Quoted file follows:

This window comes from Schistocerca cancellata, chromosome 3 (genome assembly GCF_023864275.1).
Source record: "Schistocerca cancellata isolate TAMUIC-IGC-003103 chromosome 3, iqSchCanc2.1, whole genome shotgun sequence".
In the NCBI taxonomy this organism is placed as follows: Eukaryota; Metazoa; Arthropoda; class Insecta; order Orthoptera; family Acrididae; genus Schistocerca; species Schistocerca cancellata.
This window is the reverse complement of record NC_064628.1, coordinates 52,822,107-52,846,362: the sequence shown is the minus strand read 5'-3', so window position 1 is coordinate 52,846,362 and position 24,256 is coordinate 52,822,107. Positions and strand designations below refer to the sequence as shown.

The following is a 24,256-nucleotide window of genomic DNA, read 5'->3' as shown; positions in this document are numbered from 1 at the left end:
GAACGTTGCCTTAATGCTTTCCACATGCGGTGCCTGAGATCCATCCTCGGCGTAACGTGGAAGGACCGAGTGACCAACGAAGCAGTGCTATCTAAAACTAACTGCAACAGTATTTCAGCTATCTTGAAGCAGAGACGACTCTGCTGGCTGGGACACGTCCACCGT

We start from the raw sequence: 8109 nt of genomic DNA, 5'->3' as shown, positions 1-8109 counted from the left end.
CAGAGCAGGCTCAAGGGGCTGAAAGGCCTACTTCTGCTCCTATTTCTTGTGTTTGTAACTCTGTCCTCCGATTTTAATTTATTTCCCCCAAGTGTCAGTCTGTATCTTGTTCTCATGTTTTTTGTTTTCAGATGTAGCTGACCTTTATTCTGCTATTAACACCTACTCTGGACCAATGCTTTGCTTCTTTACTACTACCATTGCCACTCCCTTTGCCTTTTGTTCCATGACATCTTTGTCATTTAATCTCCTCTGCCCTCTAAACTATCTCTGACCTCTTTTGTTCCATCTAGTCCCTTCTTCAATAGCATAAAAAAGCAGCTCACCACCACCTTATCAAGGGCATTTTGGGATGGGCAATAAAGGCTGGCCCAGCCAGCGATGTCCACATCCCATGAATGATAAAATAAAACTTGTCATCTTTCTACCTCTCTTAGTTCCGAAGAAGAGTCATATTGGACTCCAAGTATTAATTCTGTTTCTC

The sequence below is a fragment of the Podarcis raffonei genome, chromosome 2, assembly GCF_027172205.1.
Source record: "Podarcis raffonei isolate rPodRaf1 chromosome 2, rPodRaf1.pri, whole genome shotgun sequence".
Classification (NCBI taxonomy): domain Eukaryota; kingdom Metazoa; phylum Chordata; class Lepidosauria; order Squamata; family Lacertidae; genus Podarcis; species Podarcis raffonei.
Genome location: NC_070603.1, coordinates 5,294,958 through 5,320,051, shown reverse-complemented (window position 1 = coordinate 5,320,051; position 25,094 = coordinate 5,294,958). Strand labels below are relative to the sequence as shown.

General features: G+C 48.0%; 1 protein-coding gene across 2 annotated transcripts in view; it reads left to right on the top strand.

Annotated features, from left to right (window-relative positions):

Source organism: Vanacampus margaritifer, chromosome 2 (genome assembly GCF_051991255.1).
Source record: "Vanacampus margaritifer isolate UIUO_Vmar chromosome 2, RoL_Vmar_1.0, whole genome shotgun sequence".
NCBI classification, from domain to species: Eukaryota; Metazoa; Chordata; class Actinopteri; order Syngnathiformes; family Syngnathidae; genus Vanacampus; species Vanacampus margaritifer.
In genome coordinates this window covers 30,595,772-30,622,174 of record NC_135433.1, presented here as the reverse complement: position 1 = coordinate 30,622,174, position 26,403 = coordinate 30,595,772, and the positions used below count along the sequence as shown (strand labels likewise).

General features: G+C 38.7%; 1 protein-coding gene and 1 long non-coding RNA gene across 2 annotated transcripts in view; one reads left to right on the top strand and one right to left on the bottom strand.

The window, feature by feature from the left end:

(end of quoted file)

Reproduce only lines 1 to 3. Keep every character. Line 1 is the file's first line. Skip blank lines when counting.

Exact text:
This window comes from Schistocerca cancellata, chromosome 3 (genome assembly GCF_023864275.1).
Source record: "Schistocerca cancellata isolate TAMUIC-IGC-003103 chromosome 3, iqSchCanc2.1, whole genome shotgun sequence".
In the NCBI taxonomy this organism is placed as follows: Eukaryota; Metazoa; Arthropoda; class Insecta; order Orthoptera; family Acrididae; genus Schistocerca; species Schistocerca cancellata.